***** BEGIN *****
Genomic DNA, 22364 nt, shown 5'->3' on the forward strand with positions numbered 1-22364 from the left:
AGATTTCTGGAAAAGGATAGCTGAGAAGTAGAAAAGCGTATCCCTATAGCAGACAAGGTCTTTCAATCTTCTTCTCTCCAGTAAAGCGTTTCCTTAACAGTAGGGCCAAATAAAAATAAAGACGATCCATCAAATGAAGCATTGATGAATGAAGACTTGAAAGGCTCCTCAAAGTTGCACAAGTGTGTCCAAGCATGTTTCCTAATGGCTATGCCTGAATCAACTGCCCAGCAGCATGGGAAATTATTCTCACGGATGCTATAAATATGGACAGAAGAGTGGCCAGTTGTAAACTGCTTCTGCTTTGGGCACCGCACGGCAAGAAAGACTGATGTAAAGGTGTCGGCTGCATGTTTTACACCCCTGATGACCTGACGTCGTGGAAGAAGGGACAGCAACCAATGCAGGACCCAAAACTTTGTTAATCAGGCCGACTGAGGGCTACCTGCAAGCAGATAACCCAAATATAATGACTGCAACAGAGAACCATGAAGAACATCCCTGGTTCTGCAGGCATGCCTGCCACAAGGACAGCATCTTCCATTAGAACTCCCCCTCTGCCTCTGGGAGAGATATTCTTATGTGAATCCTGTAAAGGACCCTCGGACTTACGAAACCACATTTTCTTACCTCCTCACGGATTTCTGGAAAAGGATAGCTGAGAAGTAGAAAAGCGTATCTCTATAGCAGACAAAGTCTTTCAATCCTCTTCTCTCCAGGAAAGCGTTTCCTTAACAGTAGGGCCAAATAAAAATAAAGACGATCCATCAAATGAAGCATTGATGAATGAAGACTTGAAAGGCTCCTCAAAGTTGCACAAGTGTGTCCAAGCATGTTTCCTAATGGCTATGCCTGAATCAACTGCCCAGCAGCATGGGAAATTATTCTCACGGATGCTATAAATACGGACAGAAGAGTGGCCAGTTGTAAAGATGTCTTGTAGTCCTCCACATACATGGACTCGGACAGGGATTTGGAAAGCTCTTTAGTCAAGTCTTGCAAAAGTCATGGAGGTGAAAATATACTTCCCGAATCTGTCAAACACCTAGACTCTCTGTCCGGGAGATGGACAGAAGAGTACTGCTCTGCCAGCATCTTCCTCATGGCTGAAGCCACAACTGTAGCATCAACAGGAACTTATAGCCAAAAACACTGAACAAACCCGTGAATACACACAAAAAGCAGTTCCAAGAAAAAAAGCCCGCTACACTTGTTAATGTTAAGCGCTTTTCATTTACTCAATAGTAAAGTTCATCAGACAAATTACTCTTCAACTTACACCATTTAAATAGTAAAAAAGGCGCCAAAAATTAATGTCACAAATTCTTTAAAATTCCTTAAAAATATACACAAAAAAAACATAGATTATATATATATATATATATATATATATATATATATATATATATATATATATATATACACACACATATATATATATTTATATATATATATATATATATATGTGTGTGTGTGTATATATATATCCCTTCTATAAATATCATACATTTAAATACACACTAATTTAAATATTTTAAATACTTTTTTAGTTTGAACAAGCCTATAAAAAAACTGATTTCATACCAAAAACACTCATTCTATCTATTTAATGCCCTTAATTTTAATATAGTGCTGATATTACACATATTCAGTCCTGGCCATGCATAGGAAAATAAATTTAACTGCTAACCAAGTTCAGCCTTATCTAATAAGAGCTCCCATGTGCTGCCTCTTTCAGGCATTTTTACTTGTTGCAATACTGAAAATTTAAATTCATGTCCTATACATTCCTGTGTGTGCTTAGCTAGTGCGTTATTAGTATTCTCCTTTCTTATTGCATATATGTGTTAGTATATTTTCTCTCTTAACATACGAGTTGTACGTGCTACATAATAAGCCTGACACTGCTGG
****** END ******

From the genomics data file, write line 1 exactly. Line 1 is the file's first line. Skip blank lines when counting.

Genomic DNA, 22364 nt, shown 5'->3' on the forward strand with positions numbered 1-22364 from the left: